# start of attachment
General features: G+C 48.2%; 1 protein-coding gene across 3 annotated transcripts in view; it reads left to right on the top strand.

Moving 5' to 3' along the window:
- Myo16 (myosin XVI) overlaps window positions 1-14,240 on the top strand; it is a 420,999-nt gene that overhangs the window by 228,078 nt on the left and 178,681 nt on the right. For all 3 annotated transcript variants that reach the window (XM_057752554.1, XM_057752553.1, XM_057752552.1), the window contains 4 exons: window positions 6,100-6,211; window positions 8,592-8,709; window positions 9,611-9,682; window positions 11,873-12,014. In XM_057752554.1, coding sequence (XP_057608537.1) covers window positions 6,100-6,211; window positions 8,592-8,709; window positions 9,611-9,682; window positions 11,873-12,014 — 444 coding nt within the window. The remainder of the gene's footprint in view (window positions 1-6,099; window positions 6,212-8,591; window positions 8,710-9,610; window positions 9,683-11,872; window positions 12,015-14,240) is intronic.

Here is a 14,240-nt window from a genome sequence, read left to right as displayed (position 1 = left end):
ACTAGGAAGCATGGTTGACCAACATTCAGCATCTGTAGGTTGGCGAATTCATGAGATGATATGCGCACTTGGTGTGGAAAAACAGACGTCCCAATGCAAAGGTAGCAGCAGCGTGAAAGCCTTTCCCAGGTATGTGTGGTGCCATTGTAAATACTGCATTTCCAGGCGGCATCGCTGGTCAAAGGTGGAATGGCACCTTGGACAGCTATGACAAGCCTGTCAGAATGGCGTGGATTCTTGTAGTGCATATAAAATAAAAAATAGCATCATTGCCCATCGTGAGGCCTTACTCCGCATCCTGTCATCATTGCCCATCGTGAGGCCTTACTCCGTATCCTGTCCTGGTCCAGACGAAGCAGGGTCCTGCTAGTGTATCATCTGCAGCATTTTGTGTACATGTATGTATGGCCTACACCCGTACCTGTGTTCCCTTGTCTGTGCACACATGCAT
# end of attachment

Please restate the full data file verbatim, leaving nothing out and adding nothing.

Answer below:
General features: G+C 48.2%; 1 protein-coding gene across 3 annotated transcripts in view; it reads left to right on the top strand.

Moving 5' to 3' along the window:
- Myo16 (myosin XVI) overlaps window positions 1-14,240 on the top strand; it is a 420,999-nt gene that overhangs the window by 228,078 nt on the left and 178,681 nt on the right. For all 3 annotated transcript variants that reach the window (XM_057752554.1, XM_057752553.1, XM_057752552.1), the window contains 4 exons: window positions 6,100-6,211; window positions 8,592-8,709; window positions 9,611-9,682; window positions 11,873-12,014. In XM_057752554.1, coding sequence (XP_057608537.1) covers window positions 6,100-6,211; window positions 8,592-8,709; window positions 9,611-9,682; window positions 11,873-12,014 — 444 coding nt within the window. The remainder of the gene's footprint in view (window positions 1-6,099; window positions 6,212-8,591; window positions 8,710-9,610; window positions 9,683-11,872; window positions 12,015-14,240) is intronic.

Here is a 14,240-nt window from a genome sequence, read left to right as displayed (position 1 = left end):
ACTAGGAAGCATGGTTGACCAACATTCAGCATCTGTAGGTTGGCGAATTCATGAGATGATATGCGCACTTGGTGTGGAAAAACAGACGTCCCAATGCAAAGGTAGCAGCAGCGTGAAAGCCTTTCCCAGGTATGTGTGGTGCCATTGTAAATACTGCATTTCCAGGCGGCATCGCTGGTCAAAGGTGGAATGGCACCTTGGACAGCTATGACAAGCCTGTCAGAATGGCGTGGATTCTTGTAGTGCATATAAAATAAAAAATAGCATCATTGCCCATCGTGAGGCCTTACTCCGCATCCTGTCATCATTGCCCATCGTGAGGCCTTACTCCGTATCCTGTCCTGGTCCAGACGAAGCAGGGTCCTGCTAGTGTATCATCTGCAGCATTTTGTGTACATGTATGTATGGCCTACACCCGTACCTGTGTTCCCTTGTCTGTGCACACATGCAT